THE AFTER EFFECTS OF TILLMANISM
It is the purpose of this concluding chapter to review the effects of Tillmanism upon the life of the state after Tillman, the work of the constitutional convention being completed, subordinated his interest in South Carolina to the larger issues which devolved upon him as United States senator and as one of the leaders of the national Democratic party. We shall indicate, first, the extent of his personal influence upon the politics of his state; second, the decline of this influence; third, the permanent effects of Tillmanism upon the political life of South Carolina; and fourth, his permanent contributions to the movement for education.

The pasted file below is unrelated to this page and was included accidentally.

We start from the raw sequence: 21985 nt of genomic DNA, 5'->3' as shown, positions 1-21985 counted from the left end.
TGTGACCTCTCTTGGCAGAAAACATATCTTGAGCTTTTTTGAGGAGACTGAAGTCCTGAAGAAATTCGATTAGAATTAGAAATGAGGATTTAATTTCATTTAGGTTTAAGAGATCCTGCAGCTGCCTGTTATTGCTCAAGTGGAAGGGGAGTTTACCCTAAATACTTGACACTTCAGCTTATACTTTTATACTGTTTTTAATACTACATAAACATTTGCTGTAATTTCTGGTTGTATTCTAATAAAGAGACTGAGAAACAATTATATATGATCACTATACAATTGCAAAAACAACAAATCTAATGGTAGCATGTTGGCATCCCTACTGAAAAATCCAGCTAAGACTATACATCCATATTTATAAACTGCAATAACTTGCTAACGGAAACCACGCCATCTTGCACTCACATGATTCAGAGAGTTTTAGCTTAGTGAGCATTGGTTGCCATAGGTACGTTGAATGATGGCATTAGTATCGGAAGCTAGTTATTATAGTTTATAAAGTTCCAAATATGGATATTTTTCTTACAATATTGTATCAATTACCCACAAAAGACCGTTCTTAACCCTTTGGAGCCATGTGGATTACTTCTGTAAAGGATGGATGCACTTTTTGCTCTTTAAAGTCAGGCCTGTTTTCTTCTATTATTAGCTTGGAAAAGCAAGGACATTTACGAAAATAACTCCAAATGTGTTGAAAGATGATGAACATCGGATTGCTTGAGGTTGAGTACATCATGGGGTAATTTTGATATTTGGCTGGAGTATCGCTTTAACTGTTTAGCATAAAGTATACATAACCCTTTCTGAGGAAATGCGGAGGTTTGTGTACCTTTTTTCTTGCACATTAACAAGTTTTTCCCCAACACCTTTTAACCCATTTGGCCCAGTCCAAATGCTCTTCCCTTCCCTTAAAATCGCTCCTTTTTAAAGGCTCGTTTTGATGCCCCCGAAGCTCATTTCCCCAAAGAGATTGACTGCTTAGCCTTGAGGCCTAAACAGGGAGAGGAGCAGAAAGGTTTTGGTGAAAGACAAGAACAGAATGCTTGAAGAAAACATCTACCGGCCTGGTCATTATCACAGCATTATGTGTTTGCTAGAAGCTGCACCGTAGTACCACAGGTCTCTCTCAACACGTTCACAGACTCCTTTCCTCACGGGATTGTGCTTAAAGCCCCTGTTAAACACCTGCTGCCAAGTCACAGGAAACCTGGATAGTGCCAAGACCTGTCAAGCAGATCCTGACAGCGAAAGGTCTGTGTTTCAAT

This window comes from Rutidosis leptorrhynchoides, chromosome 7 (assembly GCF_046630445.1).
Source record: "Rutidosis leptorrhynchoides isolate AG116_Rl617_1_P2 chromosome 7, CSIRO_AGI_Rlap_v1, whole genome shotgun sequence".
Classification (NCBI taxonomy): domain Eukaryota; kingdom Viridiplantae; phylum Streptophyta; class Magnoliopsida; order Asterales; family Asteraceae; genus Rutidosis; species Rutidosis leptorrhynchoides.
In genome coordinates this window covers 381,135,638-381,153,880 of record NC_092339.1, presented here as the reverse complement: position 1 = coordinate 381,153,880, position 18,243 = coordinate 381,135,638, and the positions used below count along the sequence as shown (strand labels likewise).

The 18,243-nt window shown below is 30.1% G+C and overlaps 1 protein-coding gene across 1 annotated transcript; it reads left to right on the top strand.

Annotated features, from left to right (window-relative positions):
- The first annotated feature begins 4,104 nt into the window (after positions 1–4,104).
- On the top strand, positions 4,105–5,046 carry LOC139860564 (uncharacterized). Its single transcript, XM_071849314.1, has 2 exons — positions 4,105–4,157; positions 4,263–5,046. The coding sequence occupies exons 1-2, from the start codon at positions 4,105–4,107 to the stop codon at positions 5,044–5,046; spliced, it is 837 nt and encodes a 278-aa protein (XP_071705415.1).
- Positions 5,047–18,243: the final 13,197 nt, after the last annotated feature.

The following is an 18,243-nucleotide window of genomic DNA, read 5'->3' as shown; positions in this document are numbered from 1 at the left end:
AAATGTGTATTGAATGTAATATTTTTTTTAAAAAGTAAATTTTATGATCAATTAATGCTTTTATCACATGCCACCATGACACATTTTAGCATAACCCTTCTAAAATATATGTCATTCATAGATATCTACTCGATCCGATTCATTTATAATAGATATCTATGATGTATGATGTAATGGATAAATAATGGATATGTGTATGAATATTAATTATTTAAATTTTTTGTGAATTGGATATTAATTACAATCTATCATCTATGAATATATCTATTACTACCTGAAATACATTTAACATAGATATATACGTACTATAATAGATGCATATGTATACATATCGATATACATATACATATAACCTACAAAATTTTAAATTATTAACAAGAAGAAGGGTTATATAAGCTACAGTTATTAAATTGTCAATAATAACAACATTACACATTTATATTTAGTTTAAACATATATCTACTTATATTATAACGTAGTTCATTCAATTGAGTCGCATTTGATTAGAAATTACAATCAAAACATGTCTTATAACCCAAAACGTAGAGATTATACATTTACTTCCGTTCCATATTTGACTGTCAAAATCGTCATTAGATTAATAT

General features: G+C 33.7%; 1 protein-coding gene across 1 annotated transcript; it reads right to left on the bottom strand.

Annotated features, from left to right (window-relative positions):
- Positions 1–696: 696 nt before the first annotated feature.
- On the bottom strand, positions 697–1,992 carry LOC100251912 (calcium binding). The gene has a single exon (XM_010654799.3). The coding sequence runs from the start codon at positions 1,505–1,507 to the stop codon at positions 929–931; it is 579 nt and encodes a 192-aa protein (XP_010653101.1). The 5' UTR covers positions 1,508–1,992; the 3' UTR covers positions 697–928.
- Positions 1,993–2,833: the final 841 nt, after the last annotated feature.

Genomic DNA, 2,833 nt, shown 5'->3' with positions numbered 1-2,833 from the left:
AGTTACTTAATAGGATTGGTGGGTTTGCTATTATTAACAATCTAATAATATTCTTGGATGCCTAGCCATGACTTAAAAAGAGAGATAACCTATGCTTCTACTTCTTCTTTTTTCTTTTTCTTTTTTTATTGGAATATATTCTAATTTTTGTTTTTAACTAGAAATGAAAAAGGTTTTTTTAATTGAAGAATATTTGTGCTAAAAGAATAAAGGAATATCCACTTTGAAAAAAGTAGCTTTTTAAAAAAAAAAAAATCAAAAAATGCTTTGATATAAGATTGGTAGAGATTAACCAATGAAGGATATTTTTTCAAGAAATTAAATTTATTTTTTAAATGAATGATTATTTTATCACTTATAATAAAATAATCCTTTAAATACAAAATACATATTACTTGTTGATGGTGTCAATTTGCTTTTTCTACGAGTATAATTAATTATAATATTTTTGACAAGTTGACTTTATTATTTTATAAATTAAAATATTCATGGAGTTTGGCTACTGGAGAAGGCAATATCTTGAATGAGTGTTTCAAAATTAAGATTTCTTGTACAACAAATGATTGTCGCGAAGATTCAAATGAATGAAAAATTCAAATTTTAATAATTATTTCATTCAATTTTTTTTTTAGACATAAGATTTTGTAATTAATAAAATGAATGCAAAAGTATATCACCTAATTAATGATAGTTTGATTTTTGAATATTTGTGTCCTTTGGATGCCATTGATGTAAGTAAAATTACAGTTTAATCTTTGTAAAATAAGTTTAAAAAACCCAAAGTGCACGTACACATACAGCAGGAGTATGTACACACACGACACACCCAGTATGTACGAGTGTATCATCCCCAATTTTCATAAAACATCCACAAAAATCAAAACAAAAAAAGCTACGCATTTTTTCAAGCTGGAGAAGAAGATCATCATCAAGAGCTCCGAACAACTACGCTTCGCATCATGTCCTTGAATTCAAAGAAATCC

The first interference of Tillman in the politics of South Carolina after he became senator was not altogether successful. In 1896, he desired the election of Evans as his colleague in the Senate and the election of William H. Ellerbe as governor.1 Although the people were thoroughly satisfied with the manner in which Tillman had____________________